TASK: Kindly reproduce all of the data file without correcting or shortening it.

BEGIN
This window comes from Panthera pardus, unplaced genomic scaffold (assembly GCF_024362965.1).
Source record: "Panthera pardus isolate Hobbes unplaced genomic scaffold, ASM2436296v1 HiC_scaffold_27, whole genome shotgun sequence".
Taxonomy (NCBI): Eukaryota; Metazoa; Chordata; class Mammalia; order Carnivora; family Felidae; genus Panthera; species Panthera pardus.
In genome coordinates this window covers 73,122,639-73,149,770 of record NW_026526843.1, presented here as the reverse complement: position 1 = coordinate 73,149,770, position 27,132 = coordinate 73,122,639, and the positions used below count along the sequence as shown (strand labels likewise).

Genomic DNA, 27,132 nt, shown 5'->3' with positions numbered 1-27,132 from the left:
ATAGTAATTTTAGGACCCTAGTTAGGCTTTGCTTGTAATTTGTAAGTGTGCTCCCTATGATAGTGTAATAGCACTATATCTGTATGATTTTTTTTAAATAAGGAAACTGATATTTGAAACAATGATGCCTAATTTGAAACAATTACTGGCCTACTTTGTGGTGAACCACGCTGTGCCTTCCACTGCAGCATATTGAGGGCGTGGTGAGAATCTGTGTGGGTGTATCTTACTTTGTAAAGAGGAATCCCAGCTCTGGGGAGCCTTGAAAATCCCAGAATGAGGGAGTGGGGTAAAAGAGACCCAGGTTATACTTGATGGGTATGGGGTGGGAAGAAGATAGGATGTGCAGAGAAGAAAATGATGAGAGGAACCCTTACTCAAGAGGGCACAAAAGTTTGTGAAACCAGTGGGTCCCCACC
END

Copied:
This window comes from Panthera pardus, unplaced genomic scaffold (assembly GCF_024362965.1).
Source record: "Panthera pardus isolate Hobbes unplaced genomic scaffold, ASM2436296v1 HiC_scaffold_27, whole genome shotgun sequence".
Taxonomy (NCBI): Eukaryota; Metazoa; Chordata; class Mammalia; order Carnivora; family Felidae; genus Panthera; species Panthera pardus.
In genome coordinates this window covers 73,122,639-73,149,770 of record NW_026526843.1, presented here as the reverse complement: position 1 = coordinate 73,149,770, position 27,132 = coordinate 73,122,639, and the positions used below count along the sequence as shown (strand labels likewise).

Genomic DNA, 27,132 nt, shown 5'->3' with positions numbered 1-27,132 from the left:
ATAGTAATTTTAGGACCCTAGTTAGGCTTTGCTTGTAATTTGTAAGTGTGCTCCCTATGATAGTGTAATAGCACTATATCTGTATGATTTTTTTTAAATAAGGAAACTGATATTTGAAACAATGATGCCTAATTTGAAACAATTACTGGCCTACTTTGTGGTGAACCACGCTGTGCCTTCCACTGCAGCATATTGAGGGCGTGGTGAGAATCTGTGTGGGTGTATCTTACTTTGTAAAGAGGAATCCCAGCTCTGGGGAGCCTTGAAAATCCCAGAATGAGGGAGTGGGGTAAAAGAGACCCAGGTTATACTTGATGGGTATGGGGTGGGAAGAAGATAGGATGTGCAGAGAAGAAAATGATGAGAGGAACCCTTACTCAAGAGGGCACAAAAGTTTGTGAAACCAGTGGGTCCCCACC